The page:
Directed Energy Weapons, of which I covered in the first article, do actually have a place in the modern SWAT arsenal. On a program on the Discovery Channel, there was a demonstration of how this type of weapon could be used by SWAT teams in a hostage rescue situation. Two bits of kit were shown. The first one was a small lazer-projecting device that is fitted to a standard firearm, looking much like the current red-lazer dot sights used. Instead, this one had a green lazer and is intended to be beamed into the face, more specifically the eyes, of a suspect. What this then does is temporarily blind the victim so that he/she cannot see where they are aiming their weapon, hopefully forcing them to drop it and surrender. It’s said that you also get after-effects for a short while where your vision is impaired. This would be like a first offense before putting your traditional ballistic weapon to use.
The second gadget looked like a briefcase, it was the same sort of size and shape as one. This projected a 200,000 volt static electrical charge approximately one foot out one end of the case. When someone comes into its field of fire, they are immediately disabled, and with that amount of voltage is said to be able to knock a man off his feet. This is used by keeping guard of a potential exit for the suspects. Say you’ve got a room with two doors. It is harder for a five-man SWAT team to cover two doors and concentrate on the room effectively. So, this device, known as the “Stun Strike” is placed outside one of the doors, and is left unattended, thus allowing one more man to concentrate on the room with the hostage(s) and suspect(s) in. The SWAT team go through the other door, then, if in the confusion a suspect decides to run out — he will be instantly hit with the static electrical field. With both exits covered, it would be hoped that the situation was contained.
These two devices used together, could possibly decide the outcome of the mission. Whereas injuries may have been caused with traditional weapons and tactics only, with these two devices it gives the armed unit more options and hopefully the means of taking the situation in hand without any casualties. All-round, better for everyone, apart from the suspect perhaps — who will now do some hard jail-time.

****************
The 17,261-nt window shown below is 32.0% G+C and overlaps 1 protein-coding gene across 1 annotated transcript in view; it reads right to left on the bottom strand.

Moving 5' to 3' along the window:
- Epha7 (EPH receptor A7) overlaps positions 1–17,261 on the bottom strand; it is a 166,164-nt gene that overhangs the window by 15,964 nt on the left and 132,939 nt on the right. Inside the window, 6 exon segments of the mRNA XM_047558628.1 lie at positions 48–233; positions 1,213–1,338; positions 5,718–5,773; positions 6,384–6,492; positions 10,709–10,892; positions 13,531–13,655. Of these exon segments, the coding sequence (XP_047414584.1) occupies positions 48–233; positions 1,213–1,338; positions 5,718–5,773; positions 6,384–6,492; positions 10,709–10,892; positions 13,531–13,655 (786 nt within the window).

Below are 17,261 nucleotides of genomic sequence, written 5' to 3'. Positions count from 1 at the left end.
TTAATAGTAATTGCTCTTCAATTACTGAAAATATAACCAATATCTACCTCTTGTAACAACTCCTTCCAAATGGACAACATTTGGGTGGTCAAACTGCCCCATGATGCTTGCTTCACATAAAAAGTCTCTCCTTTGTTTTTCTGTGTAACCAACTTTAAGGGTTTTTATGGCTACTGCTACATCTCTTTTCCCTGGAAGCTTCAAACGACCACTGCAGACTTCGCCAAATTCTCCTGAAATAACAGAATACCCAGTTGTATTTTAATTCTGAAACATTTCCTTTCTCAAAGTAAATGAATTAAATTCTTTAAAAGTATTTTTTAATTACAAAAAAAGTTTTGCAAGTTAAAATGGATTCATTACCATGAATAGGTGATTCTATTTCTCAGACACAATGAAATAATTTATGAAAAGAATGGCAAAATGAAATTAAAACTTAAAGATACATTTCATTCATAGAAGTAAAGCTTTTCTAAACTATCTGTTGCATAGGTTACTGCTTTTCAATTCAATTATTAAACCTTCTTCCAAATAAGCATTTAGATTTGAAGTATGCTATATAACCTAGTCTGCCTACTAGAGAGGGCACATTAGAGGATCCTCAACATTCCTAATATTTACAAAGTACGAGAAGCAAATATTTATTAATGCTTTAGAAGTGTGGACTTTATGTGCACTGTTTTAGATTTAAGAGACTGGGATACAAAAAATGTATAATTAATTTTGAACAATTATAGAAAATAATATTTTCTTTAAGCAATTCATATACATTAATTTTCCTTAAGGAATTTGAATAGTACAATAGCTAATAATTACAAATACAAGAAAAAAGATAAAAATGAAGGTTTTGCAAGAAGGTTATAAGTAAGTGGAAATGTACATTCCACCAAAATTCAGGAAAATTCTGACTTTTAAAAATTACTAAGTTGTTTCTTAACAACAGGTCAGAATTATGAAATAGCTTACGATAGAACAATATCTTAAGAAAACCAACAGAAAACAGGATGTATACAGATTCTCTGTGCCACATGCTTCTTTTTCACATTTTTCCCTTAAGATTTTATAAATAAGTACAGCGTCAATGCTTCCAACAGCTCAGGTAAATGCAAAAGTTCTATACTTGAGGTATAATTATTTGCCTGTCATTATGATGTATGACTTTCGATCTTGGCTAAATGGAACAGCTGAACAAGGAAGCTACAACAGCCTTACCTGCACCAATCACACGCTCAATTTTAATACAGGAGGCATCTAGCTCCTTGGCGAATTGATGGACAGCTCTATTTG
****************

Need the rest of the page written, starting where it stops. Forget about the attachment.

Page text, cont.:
As far as the weapons and vehicles go, I don’t see how or why they’d need to get any better, I think that for an armed unit, the body armor is probably the most likely piece of equipment to get seriously upgraded, and such will likely get more lightweight, less restrictive, yet able to stop more bullets, more effectively. One such type of body armor is the “Dragon Skin”, where, on a program on the History Channel, it was shown to be much more comfortable and effective than traditional heavy body armor. Instead of having a vest with one big slab of armor on the chest area, this revolutionary new sort of armor had many smaller discs of armor that allowed the wearer to move more. Also, traditional body armor simply stops the bullet, but this one uses a metal second in hardness only to diamond and it actually shatters the bullet. The Dragon Skin was put on a dummy and fired at, to show its level of protection. It was fired at with nearly a whole mag from an AK47 from 10 yards, and around 120 rounds from a 9mm Heckler & Koch MP5 sub-machine gun, from 3 yards. When inspected, the dummy had only a slightly torn T-shirt, where the main bulk of the rounds had impacted. However, and here’s the amazing part, no round had actually penetrated the body armor.
I don’t think that the future of law enforcement will change as much as the future of the armed forces. Gung-ho robotic killing machines would never be, or should never be, sanctioned on our streets. I do believe, however, that SWAT teams will be ever more well equipped, with all the latest gadgets and gizmos to keep them at their peak and have a good advantage over the bad guys. Whatever changes come into place, I hope we can still be rest-assured that police armed response units will be available and can be deployed quickly, and carry out their mission with speed, skill and success. I know that some of you here are in the police, and even if it’s not the armed police, I’d like to take a moment to just say a big thanks on behalf of everyone else here, for doing a great job. Keep up the good work guys… and thanks for keeping our streets safe! Right, I’m off to watch Police Academy!
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